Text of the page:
the legal terminology for child custody generally refers to shared physical custody
Child custody, the legal terminology for which refers to the responsibilities and duties of both parents involved in the child’s life, is an important topic to discuss when separating couples. It is not uncommon for a mother to be awarded sole custody of her child, but this is not always the case. Generally, the legal terminology for child custody generally refers to shared physical custody, which usually includes a substantial amount of time with the child and substantial amounts of the child’s time with the other parent. However, all states now routinely use a more limited form of child custody referred to as joint physical custody. This is favored by many courts today, because it gives each parent the opportunity to be involved in their children’s lives while giving the other parent less access.
Often, joint child custody is decided upon fairly quickly after a divorce case has been filed. Once the paperwork is filed in the appropriate county courthouse, the mother and father can meet with the judge to discuss the specifics of the arrangement. At this meeting, the judge will review the children’s schedules and make certain that the schedule fits both parents’ needs. There may also be some information regarding education and healthcare needs that need to be discussed, particularly with regard to the mother.
The parents will also have to decide who will receive custody
In many cases, this decision will be made by the court.The court will ask the mother and father to submit documentation about child custody, as well as their own. The judge will make its own decision about who gets custody, although the mother and father will likely be involved in the process from the beginning. The mother and father can also petition the court to change the custodial arrangement, though this too requires a great deal of court documentation and comment from the court.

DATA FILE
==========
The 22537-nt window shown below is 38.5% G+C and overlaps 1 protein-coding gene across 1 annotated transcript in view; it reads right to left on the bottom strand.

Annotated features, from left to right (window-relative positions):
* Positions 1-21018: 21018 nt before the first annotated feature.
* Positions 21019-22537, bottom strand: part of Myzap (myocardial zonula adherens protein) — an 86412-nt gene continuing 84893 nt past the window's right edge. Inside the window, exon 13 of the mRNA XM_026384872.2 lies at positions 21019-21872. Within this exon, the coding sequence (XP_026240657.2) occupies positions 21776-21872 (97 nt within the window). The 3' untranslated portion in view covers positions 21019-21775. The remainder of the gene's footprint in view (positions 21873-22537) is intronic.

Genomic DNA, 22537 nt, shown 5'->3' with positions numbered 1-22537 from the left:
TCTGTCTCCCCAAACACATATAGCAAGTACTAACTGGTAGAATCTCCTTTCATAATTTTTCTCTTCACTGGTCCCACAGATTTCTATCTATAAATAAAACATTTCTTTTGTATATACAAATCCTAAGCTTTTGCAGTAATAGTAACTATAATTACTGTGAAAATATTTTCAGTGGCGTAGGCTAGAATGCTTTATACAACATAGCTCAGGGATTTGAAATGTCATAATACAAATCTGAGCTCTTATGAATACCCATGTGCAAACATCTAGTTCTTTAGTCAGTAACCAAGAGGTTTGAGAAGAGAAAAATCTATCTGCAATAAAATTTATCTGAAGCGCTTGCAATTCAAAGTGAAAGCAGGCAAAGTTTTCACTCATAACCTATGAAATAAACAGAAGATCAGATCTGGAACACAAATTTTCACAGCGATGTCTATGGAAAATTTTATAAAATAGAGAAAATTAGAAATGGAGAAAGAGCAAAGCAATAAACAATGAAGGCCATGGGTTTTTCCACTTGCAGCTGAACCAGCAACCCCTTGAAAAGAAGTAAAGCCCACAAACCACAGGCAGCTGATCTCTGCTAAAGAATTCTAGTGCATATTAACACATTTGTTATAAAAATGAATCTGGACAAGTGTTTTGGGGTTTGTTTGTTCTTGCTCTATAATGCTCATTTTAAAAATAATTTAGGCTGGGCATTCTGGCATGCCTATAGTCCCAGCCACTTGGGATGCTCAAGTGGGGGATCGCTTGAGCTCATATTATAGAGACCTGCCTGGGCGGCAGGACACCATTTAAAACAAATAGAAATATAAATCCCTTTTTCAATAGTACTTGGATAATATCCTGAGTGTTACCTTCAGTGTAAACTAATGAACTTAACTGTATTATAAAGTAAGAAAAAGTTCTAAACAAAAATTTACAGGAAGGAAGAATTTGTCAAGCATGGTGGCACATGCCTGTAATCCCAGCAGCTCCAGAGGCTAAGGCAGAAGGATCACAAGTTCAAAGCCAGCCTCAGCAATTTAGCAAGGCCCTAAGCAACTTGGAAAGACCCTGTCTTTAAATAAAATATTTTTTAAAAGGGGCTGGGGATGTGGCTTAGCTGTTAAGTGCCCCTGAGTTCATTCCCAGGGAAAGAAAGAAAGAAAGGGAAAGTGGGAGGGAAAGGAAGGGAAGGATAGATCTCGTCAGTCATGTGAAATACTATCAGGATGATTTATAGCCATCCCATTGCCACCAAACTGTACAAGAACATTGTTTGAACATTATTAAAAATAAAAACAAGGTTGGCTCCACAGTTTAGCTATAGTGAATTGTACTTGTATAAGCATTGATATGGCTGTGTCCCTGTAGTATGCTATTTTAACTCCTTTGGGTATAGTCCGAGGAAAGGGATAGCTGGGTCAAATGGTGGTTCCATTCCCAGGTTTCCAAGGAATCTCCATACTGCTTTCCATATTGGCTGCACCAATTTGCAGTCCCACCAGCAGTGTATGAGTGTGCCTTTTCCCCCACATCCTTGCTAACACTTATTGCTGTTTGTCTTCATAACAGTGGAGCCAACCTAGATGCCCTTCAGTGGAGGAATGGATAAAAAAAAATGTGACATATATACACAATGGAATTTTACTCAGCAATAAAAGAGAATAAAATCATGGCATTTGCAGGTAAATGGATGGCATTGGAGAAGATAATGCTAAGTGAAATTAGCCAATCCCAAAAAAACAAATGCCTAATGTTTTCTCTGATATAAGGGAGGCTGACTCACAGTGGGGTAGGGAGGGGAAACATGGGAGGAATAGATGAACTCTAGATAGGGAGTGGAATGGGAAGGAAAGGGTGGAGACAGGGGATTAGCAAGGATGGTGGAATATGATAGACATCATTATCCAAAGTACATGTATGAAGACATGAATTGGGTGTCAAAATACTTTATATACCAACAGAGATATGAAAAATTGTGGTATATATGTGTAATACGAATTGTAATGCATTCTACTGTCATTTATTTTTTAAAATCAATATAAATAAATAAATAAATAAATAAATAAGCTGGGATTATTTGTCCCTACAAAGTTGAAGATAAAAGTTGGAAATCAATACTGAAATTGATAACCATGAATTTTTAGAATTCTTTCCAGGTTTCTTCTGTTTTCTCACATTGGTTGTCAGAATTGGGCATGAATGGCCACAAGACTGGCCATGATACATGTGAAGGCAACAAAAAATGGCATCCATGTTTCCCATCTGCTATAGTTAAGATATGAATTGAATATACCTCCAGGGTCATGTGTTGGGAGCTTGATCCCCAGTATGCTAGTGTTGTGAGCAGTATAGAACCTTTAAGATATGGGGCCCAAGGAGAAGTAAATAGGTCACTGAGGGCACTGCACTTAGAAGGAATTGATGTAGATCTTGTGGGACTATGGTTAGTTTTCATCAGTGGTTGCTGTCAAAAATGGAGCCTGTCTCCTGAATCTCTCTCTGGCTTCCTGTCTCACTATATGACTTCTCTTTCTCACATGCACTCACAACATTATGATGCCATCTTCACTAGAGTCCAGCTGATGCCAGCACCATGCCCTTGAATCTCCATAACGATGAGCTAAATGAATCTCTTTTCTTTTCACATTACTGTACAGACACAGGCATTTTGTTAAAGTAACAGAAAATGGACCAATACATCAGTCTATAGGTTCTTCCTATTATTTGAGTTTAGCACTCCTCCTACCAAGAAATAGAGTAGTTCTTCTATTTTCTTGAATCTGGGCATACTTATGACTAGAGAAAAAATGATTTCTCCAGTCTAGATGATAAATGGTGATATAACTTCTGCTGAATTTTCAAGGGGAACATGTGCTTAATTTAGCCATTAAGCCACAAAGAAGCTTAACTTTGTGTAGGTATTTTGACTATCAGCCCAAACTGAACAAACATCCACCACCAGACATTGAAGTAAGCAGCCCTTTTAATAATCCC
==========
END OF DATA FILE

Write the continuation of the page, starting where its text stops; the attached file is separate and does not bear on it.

While joint child custody can work well in many cases, there are some circumstances that may indicate a preference for sole parental care. The most common example involves a history of physical or sexual abuse by one or both parents. If a parent has abused a child, it is very likely that the parent will be seen as unfit to care for the child, even if that parent does not admit wrongdoing. The court will often award sole physical and legal custody, making it impossible for the other parent to obtain visitation or care with the child. The courts have also ruled that parental kidnapping occurs when one parent coerces a child to leave the state with the children.
to prevent visitation by preventing the noncustodial parent from removing the children from the house
In addition to the parental kidnapping scenario, there is also the “protective gate-keeping” scenario. The protective gate-keeping principle is designed to prevent the custodial parent from coming to know that the noncustodial parent has placed the child in the home. This includes placing warning stickers on a vehicle indicating that the vehicle is “visited by a stranger.” This could serve to prevent visitation by preventing the noncustodial parent from removing the children from the house.
Regardless of the visitation rights that each parent has, the court will attempt to strike an equitable balance between visitation and providing each parent with the necessary contact with the child to facilitate positive relationships. The visitation rights that each parent has will be considered in the overall plan. If one parent has more frequent contact with the child than another parent, that parent will likely be awarded more frequent visitation rights. Likewise, if one parent is less frequently available to the child, that parent may lose overall visitation rights.